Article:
UNION BANK '17. CRINE.
contains matter which can be considered only at equity. If the sole defendant is not liable to pay the notes, there is no difficulty in an examination by a court of law, and it is not necessary to resort to the form or mode of relief peculiar to a court of equity. ,There is quite a large class of cases pertaining to the discharge of sureties, upon the principles of which cases this defense rests, in which courts of law take cognizance of defenses which had their origin in the courts of equity,but which are administered by courts of law, without disregarding the inherent distinctions between the two courts. "In general," said Chief Justice SHAW, in Carpenter v. King, 9 Mete. 511, "that which would afford a surety a remedy in equity against his creditor, by injunction, is a good defense at law when suit is against the surety, alone." Many of the earlier distinctions in regard to the rights of su!eties to defend at law do not now seem to be regarded. The cases upon this point are collected in 2 ArneI'. Lead. Cas. 448. If the defense is purely equitable, and the remedy. if any, must be administered by a court of equity, the defendant should have proceeded according to the rules regulating proceedings in equity in the courts of the United States. Burnes v. &ott, 117 U. S. 582,6 Sup. Ct. Rep. 865. Upon the theory that it is a defense which can be examined in a.court oflaw, and confining myself exclusively to lhe question as it relates to the rights of an indorsee and holder of a negotiable instrument, who took the note or bill for value, in ignorance that it was accommodation paper, I am still of the opinion that the defense is inconsistent with the principles which have generally been considered as settled in regard to the rights .of bona fide holders of negotiable paper, and, if the a(',eommodation maker permits the note to go into the hands of bonafide hold. ers, for value, without knowledge of the relations between the maker and payee, that he has abandoned all right to enforce his equity as against the ignorant holder. "He who makes a note or accepts a bill for the accommodation of another .virtually authorizes those who take the instrument subsequently to make such terms or arrangements with the drawer or indorsers as may be most conducive to their mutual interests, and cannot revoke the authority thus given to the injury of those who have acted upon it." 2 Daniel, Neg. Inst. § 1336-1338j Bank v. Rathbmw, 26 Vt. 19. I do not think it advisable to make an extRnded argument upon this question, which is an important one, and upon which there is a conflict of opinion, because this case will probably go to the supreme court t where the question will be authoritatively settled. Meantime t the numerous conflicting authorities will be found collected in 2 Daniel, Neg. Inst. 316-321; 1 Pars. Bills & N. 233; and In re Goodwin, 5 Dill. 140. It may be added that the only decisions of the court of appeals of New York which is directly upon the point in question in regard to negotiablepaper, is against the validity of the defense·. Hoge v. Lanlfimg, 35 .N. Y. 136. . The motion is and the stay of exeoution is vacated.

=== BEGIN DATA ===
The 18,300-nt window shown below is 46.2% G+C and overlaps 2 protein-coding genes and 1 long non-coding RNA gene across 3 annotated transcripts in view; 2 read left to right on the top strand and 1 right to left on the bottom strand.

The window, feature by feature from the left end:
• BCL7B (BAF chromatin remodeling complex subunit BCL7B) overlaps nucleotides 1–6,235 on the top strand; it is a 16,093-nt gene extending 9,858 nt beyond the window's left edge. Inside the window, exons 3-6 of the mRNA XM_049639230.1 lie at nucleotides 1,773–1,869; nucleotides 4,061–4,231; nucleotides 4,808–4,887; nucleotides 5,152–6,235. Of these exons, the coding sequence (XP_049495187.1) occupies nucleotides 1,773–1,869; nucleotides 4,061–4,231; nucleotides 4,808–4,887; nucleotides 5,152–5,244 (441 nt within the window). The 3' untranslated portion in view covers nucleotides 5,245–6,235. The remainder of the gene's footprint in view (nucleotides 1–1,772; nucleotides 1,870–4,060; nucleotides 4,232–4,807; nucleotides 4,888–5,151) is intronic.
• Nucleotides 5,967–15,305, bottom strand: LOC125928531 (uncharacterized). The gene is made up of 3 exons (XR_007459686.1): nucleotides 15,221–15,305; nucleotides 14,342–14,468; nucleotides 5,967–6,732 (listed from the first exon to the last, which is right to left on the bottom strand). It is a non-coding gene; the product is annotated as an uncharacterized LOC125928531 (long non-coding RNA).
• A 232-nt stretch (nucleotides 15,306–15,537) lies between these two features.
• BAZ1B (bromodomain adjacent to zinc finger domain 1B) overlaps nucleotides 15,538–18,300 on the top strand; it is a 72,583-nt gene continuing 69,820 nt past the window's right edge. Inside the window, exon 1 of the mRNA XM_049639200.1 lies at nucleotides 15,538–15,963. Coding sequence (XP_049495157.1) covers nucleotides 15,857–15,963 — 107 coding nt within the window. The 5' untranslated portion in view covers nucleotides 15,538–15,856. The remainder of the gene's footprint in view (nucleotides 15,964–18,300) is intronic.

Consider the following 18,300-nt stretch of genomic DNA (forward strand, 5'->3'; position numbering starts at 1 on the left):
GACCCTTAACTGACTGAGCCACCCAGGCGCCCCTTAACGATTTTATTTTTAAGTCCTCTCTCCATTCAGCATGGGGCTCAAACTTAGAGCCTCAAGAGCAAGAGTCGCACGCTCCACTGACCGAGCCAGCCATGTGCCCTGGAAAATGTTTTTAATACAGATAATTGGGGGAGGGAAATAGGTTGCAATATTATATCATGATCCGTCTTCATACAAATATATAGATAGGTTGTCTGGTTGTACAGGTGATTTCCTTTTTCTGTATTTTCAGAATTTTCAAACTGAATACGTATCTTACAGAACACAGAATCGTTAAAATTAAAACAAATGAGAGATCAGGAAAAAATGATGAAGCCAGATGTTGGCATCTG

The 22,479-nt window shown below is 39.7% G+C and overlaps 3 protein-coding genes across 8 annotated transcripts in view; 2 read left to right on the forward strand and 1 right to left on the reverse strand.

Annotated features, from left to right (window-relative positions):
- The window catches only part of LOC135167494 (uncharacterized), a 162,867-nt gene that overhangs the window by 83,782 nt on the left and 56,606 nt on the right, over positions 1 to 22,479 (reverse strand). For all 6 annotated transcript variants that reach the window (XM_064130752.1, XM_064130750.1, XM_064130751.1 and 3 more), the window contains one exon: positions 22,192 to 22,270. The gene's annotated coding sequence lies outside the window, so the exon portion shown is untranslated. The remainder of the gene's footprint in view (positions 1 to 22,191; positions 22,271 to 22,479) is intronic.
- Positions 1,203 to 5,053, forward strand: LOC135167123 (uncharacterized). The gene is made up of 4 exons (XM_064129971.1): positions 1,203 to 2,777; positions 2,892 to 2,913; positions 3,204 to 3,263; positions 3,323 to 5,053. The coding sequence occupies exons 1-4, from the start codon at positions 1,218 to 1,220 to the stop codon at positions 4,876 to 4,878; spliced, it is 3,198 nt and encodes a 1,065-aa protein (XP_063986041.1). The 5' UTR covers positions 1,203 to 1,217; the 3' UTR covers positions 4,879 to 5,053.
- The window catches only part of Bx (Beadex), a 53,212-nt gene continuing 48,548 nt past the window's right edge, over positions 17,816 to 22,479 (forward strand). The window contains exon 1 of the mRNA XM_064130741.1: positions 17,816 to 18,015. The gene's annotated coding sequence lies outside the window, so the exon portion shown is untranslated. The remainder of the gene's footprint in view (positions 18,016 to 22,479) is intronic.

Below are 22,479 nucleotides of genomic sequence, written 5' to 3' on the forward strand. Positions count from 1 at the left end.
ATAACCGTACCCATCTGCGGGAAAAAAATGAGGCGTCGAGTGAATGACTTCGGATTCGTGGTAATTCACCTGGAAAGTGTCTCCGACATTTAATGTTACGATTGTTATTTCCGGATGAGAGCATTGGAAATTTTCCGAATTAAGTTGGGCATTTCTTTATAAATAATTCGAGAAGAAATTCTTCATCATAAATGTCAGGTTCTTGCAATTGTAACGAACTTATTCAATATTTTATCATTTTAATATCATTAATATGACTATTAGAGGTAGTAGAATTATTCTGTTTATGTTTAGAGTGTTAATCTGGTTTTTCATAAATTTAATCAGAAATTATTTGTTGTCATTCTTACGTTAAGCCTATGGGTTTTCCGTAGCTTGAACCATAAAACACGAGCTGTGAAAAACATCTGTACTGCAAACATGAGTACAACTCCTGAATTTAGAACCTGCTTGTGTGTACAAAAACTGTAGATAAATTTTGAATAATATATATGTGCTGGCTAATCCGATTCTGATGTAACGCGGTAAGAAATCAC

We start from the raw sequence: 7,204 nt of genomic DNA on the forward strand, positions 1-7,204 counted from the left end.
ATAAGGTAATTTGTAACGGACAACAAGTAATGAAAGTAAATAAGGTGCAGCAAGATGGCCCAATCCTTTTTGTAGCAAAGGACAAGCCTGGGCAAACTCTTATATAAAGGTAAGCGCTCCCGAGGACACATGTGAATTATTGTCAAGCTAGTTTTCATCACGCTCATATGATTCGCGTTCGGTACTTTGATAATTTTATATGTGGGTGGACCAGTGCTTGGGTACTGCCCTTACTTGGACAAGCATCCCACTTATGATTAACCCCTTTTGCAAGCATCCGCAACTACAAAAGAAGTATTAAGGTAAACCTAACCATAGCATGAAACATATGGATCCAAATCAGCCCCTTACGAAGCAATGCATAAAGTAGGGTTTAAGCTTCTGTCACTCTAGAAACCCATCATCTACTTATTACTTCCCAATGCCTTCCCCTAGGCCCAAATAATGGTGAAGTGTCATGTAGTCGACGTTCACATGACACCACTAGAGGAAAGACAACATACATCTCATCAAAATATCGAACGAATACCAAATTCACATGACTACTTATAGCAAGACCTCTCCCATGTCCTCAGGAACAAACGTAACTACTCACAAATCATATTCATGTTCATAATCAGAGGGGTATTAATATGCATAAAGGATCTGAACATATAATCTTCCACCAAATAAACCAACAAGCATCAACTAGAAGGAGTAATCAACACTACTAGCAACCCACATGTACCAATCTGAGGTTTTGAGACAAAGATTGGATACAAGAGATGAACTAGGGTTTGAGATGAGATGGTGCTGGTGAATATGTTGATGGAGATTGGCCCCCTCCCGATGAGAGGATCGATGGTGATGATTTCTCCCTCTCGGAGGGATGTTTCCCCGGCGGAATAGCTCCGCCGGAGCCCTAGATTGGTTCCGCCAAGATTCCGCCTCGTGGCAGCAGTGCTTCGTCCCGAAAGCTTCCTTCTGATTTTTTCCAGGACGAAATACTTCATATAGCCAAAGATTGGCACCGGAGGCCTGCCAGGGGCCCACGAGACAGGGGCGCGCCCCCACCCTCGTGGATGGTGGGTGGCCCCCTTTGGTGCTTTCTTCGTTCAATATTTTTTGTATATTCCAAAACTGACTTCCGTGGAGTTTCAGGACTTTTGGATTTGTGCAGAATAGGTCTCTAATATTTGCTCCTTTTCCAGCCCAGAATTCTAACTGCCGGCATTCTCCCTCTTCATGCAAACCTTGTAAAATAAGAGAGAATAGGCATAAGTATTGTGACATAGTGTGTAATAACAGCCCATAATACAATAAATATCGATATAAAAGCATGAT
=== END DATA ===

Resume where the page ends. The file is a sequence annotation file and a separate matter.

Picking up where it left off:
.FEDERAL REPORTER. HARDENBERG
(Circuit Court, D. Oregon.
January 23, 1888.)
WILLS-REsIDUARY LEGAOy-AFTER-AcQUIRED PROPERTY.
A residuary devise of real property, under the Oregon statute of wills, (sec·· tion 1,) may and will pass after-acquired property. if such appears to have been the intention of the testator.
H., an unmarried man living in Portland, made his will, and, after making two specific devises of real property situate in New York, devised and bequeathed to his sister Ellen E. Ra.LY all the rest of. his lands wherever situate and. all his property and estate of whatever 1l:ind or nature," after. which he purchased other real property, of which he died seized, leaving brothers, including the plaintiff, not mentioned in his will.· Held, that the intention of the testator to make his sister Ellen his resiq.uary devisee was manifest, and that she took the after-acquired property under the devise in the will. . .
(81/llabu8 by the Court.)
At Law. Action to recover possession of real property. F. A · .E. 8tarr and Benton Killin, for plaintiff. Jarnes K. Kelly, O. E. 8. Wood, George H. Willia'l1l8, and Robert L. McKee, for defendants. . DEADY, J. This action is brought to recover possession of the south half·of lots numbered 2 and 7, in block 39, of Portland, according to the plat thereof, alleged to be worth over $5,000. The plaintiff is a citizen of the state of New York. The action was brought against Charles Sliter, J. C. Miller, and W. H. West, the persons in the possession of the premises, who answered that they were in possession only as tenants of Thomas L. Ray, Rachel L. Ray, H. E. Ray, Mary E. Arbuckle, John De Witt Ray, and Sarah A. Ray, giving their residence, and asking that they might be substituted as defendants in the action. A defendant may answer that he is in possession only as the tenant of another, naming him and his place of residence, but it is both impertinent and improper to go further and ask that such person be made defendant. When he declines the controversy, as he may do, he should not further meddle with it. See McDonald v. Oooper, 32 Fed. Rep. 745. These parties were afterwards made defendants, in place of the tenants, on their own motion, and answered, admitting they were all citizens of Oregon, excepting John De Witt Ray, who is a citizen of Illinois, and Sarah A. Ray, who is a citizen of New York. ,!tis alleged in the complaint that the plaintiff is the owner in fee-simple of an undividedone-third0f the premises, and entitled to the immediate possession thereof. The answer contains a'denial of the plaintiff's ownership of any interest in the premises, or his right to the possession thereofj and also a defense to the effect that the defendants are the own-